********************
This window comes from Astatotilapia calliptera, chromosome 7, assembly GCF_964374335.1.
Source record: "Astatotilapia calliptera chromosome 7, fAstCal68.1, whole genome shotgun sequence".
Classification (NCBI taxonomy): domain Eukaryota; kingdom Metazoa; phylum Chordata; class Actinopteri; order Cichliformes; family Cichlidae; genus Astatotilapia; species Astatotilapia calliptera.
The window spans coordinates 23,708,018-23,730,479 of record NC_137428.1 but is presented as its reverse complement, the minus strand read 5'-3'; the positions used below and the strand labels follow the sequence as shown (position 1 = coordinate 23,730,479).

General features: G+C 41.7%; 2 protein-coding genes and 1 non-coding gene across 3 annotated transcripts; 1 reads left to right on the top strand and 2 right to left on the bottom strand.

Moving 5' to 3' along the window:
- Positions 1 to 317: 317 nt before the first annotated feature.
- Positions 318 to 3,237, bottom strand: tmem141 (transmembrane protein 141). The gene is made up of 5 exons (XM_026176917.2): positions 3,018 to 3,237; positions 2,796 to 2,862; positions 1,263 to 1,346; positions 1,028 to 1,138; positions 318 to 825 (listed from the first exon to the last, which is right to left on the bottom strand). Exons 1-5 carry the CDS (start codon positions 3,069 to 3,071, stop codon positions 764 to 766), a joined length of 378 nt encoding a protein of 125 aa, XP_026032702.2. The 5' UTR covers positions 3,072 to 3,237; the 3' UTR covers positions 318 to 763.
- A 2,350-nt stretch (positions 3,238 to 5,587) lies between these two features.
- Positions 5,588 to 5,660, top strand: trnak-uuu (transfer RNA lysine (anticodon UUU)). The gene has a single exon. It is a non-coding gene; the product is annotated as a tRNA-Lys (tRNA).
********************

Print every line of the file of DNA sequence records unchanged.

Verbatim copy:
This window comes from Astatotilapia calliptera, chromosome 7, assembly GCF_964374335.1.
Source record: "Astatotilapia calliptera chromosome 7, fAstCal68.1, whole genome shotgun sequence".
Classification (NCBI taxonomy): domain Eukaryota; kingdom Metazoa; phylum Chordata; class Actinopteri; order Cichliformes; family Cichlidae; genus Astatotilapia; species Astatotilapia calliptera.
The window spans coordinates 23,708,018-23,730,479 of record NC_137428.1 but is presented as its reverse complement, the minus strand read 5'-3'; the positions used below and the strand labels follow the sequence as shown (position 1 = coordinate 23,730,479).

General features: G+C 41.7%; 2 protein-coding genes and 1 non-coding gene across 3 annotated transcripts; 1 reads left to right on the top strand and 2 right to left on the bottom strand.

Moving 5' to 3' along the window:
- Positions 1 to 317: 317 nt before the first annotated feature.
- Positions 318 to 3,237, bottom strand: tmem141 (transmembrane protein 141). The gene is made up of 5 exons (XM_026176917.2): positions 3,018 to 3,237; positions 2,796 to 2,862; positions 1,263 to 1,346; positions 1,028 to 1,138; positions 318 to 825 (listed from the first exon to the last, which is right to left on the bottom strand). Exons 1-5 carry the CDS (start codon positions 3,069 to 3,071, stop codon positions 764 to 766), a joined length of 378 nt encoding a protein of 125 aa, XP_026032702.2. The 5' UTR covers positions 3,072 to 3,237; the 3' UTR covers positions 318 to 763.
- A 2,350-nt stretch (positions 3,238 to 5,587) lies between these two features.
- Positions 5,588 to 5,660, top strand: trnak-uuu (transfer RNA lysine (anticodon UUU)). The gene has a single exon. It is a non-coding gene; the product is annotated as a tRNA-Lys (tRNA).